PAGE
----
The Ministry of Energy, Science, Technology, Environment and Climate Change (the Ministry) had recently announced several measures to promote the development of solar energy. This comes after the message to move away from the solar feed-in-tariff (FiT) programme which was meant to be the catalyst for solar development in Malaysia but fell short of meeting the renewable energy policy target.
Launch of a National Solar Photovoltaic Monitoring System (PVMS)
There will now be a single platform which allows for real-time data monitoring of key components of solar photovoltaic (PV) systems such as PV modules and inverters. The PVMS will also be able to provide information in relation to solar PV in Malaysia to the public. At least 120 grid-connected solar PV systems (up to 1MW in capacity) are being monitored by the PVMS and more systems will be added in the future.
Launch of Supply Agreement for Renewable Energy (SARE) programme
Conscious of the ever-evolving commercial realities of the solar industry and to promote domestic/residential solar usage, the Ministry announced the introduction of the SARE programme. The SARE programme is essentially a solar leasing arrangement in which asset owners/investors will finance and install the solar PV systems and lease it to homeowners or commercial customers. This new programme is expected to come into play in early 2019. Homeowners and commercial customers would benefit greatly from this programme due to the savings in electricity cost while ensuring a return on investment for the developers. This is a bold and a most welcomed step forward in opening up the market to investors and create a new pool of players known as 'prosumers' - where the public is able to be producers and consumers of electricity at the same time, in addition to filling in a gap to the current non-existent framework in relation to solar leasing in Malaysia.
Revision of the Net Energy Metering (NEM) Scheme
The NEM scheme is a billing mechanism that credits solar PV system consumers for the electricity they export to the grid. If a premise with PV installation produces more electricity than is required for its own consumption, the excess electricity will be supplied to the grid and the consumers are remunerated on a displaced cost basis. Currently, the displaced cost is calculated based on the consumers paying RM0.50 per kilowatt hour for electricity consumed but receiving only RM0.31 in return for their surplus energy.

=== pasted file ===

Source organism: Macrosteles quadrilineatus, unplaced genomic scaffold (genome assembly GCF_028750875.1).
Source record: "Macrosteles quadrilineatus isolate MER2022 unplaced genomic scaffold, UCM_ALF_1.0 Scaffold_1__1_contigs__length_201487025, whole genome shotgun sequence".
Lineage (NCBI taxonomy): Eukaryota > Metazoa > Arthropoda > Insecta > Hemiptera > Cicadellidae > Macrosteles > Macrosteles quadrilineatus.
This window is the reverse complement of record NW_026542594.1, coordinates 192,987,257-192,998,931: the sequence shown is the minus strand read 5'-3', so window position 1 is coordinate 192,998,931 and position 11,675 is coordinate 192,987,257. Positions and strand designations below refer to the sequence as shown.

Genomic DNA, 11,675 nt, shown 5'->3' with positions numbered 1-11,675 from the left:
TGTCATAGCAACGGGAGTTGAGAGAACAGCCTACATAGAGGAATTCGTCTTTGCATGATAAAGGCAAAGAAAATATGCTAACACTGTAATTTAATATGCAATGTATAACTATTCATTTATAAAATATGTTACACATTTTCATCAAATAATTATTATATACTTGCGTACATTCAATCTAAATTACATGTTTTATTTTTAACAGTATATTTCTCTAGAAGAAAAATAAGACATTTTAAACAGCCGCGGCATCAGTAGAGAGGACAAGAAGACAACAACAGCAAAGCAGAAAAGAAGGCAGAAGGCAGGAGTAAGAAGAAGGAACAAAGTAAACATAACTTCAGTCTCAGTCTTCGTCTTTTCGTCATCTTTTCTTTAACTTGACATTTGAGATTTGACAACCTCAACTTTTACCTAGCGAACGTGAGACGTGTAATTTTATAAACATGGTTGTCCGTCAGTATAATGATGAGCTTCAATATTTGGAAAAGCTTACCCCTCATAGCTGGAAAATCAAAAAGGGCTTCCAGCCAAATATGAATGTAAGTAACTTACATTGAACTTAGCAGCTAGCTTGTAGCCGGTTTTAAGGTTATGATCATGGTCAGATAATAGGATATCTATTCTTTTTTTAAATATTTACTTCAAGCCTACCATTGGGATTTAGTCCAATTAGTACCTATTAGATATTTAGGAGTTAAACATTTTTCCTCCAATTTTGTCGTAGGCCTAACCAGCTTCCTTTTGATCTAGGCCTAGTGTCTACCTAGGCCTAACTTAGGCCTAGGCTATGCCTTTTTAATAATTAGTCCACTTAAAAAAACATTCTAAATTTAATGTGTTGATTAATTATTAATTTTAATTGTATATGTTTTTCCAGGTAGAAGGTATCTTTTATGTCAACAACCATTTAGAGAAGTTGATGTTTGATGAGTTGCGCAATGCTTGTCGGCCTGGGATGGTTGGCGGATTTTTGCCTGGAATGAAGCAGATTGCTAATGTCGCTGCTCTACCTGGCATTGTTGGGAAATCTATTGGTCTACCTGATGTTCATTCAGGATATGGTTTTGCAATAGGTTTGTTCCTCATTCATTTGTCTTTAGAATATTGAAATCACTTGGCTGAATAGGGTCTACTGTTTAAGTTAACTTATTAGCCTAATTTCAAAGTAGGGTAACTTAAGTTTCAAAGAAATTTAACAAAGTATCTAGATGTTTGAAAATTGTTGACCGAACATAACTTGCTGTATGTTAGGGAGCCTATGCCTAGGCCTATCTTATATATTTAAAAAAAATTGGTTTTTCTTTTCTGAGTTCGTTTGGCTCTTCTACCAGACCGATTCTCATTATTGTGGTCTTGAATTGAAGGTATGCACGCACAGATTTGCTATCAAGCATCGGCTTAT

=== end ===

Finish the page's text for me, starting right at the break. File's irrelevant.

Following the low take-up rate of only 3% out of an announced 500MW quota, the Ministry has indicated that it will improve the NEM scheme by abolishing the prevailing displaced cost. Beginning 1 January 2019, the billing calculation would be based on one-on-one where the sale and purchase prices of electricity are the same. Coupled with the SARE programme, this is likely to encourage more participation in the NEM scheme.
Increase in the FiT Quota
While it is unlikely for any FiT quota to be released for solar in view of the large scale solar projects (discussed next), the Ministry is still promoting other types of renewable energy through the FiT programme. Active steps have been taken by the Ministry in reviewing past performance and success rates of FiT quotas allocated, and this is evident when it revoked non-performing FiT projects in total of approximately 155MW and is looking to release at least 114MW of FiT quota for the next 15 years with 75MW allocated to small hydro, 30MW for biogas and 10MW for biomass.
Third Large Scale Solar Photovoltaic (LSS) Tender
In an effort to boost solar development in Malaysia, the Energy Commission first introduced the LSS tender exercise in 2016 with a total aggregate capacity of 200MWac in Peninsular Malaysia and 50MWac in Sabah. The capacity per project was between 1MWac to 50MWac.
The second round of the LSS tender exercise was conducted in 2017 with an increased total aggregate capacity of 360MWac in Peninsular Malaysia and 100MWac in Sabah/Labuan. However, the maximum capacity per project was reduced to 30MWac.
The Ministry recently announced that the third round of the LSS tender is expected to take place in 2019 with the total aggregate capacity of 500MWac and the total project value estimated at RM2 billion.
In an effort to encourage better participation and to promote efficiency in the industry, with the Ministry recognising that land availability and state bureaucracy were constant issues faced by bidders in the LSS tenders, they are currently exploring ways and working together with the state governments to cut red tape in order to ensure that land rights are obtained quicker and without delay. Many of these are work in progress but once they take effect, we expect a swift change in the renewable energy climate in Malaysia in which domestic and international players, be it private consumers or large corporations, would benefit greatly from this change.